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Giving Thanks

  • Written by K. W. Scarbrough, OD Eagle Eye Vision Care, PS

If asked, most of us would list vision as something for which we are truly thankful.

Our eyes work from the moment we open them until we go to sleep at night. It is almost impossible to voluntarily hurt our eyes.  But as sensitive as the front of the eye is, there are no pain sensors inside the eye so we cannot detect most eye diseases ourselves. If an eye is healthy then excellent vision is possible with simple corrective lenses. Unhealthy eyes, however, can lead to tragic consequences for vision.  

Blindness is a devastating and increasing problem. In a study of 4,000 people worldwide, twice as many people were afraid of going blind as were afraid of premature death or heart disease. Blindness leaves us vulnerable, depressed and often isolated.

The leading cause of blindness worldwide is a condition called cataracts, a clouding of the lens that lies inside the eye. Vision with cataracts is like looking through a steamed-up window. Most cataracts are caused by aging changes, diabetes and UV exposure. If health care is sought, cataracts can be easily surgically removed and replaced with a tiny, internal, artificial lens. With adjustments made during surgery the resulting vision is often better than ever before.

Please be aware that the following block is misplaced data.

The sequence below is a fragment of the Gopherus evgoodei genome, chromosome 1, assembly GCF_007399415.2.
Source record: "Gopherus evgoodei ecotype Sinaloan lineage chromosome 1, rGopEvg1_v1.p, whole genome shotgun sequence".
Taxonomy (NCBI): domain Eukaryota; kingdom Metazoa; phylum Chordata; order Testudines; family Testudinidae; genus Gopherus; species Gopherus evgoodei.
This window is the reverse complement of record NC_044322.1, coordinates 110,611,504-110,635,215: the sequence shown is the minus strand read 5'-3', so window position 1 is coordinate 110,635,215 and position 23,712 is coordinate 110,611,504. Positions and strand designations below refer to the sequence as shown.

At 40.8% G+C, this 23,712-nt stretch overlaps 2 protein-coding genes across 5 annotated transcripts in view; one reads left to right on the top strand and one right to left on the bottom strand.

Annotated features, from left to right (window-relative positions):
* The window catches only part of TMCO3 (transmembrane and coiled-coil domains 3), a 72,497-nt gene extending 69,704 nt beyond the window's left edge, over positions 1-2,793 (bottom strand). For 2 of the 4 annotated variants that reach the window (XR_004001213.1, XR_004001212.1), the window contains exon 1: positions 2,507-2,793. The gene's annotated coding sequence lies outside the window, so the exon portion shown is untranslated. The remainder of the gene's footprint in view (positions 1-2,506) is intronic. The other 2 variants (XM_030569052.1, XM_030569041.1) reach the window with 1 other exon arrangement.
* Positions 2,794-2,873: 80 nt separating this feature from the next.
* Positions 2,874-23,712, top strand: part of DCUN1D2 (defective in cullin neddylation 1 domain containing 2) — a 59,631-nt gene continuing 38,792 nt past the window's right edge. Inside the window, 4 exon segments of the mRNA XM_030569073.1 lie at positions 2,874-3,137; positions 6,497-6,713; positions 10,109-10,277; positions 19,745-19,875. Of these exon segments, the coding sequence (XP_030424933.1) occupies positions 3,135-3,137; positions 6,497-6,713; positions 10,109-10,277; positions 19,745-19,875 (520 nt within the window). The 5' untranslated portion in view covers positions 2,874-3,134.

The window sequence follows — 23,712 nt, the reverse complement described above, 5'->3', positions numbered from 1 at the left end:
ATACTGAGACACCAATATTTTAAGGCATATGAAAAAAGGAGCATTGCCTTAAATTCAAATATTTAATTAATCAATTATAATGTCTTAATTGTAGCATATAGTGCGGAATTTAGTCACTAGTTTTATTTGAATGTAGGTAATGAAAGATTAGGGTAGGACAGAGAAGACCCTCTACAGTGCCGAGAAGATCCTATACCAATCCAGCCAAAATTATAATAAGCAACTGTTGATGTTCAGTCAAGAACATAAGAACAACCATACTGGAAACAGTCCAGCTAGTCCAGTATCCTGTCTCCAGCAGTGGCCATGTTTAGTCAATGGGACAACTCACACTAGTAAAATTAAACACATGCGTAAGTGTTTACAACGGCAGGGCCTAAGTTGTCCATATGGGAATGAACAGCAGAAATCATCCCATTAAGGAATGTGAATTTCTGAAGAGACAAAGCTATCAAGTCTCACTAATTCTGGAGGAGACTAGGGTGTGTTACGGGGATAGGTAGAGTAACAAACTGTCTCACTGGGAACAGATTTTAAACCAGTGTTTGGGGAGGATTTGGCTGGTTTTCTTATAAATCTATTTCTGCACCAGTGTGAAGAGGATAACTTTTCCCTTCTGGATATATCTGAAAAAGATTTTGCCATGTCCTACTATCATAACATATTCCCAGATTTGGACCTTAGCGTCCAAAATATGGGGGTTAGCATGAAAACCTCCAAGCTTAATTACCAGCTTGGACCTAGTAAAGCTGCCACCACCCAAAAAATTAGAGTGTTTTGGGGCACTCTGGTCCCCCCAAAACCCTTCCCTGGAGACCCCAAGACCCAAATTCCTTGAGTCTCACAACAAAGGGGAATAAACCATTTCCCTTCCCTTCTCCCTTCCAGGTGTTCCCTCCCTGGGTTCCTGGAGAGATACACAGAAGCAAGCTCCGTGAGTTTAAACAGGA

Other less easily treated causes of blindness are  glaucoma, macular degeneration and diabetes. Glaucoma is an inherited disease which causes too much pressure in the eye, leading to slow, progressive, painless loss of peripheral vision. A simple “glaucoma test” at the annual eye examination measures eye pressure. Caught early glaucoma can be controlled but not reversed.

Macular degeneration is either slow or sudden loss of our vital central vision.Reading, a prime pastime for the elderly, is very difficult for those with macular degeneration.  

This disease is caused by a combination of factors:  age, genetics, smoking, UV exposure, poor nutrition and inadequate blood supply.

Diabetes is the leading cause of blindness among adult Americans. The tiny blood vessels responsible for nourishing the eye with oxygen shut down, asphyxiating the visual cells. Diabetic eyes have hemorrhages, swelling and leaky blood vessels. Blood inside the eye can lead to scarring and permanent blindness. Diabetes is caused by genetics or obesity and is reaching epidemic proportions.

Thankfully most diseases of the eye can be moderated or avoided by simply staying healthy. Proper diet, exercise, rest, not smoking, controlling blood pressure and blood sugar, the presence of good relationships — and regular healthcare — all add up to a healthy body and therefore healthy eyes.

Thank goodness for our eyes this season!

Dr. Scarbrough is the owner of Eagle Eye Vision Care, 17320 135th Avenue NE, Suite D, Woodinville, WA  98072, (425) 398-1862, www.eevisioncare.com.

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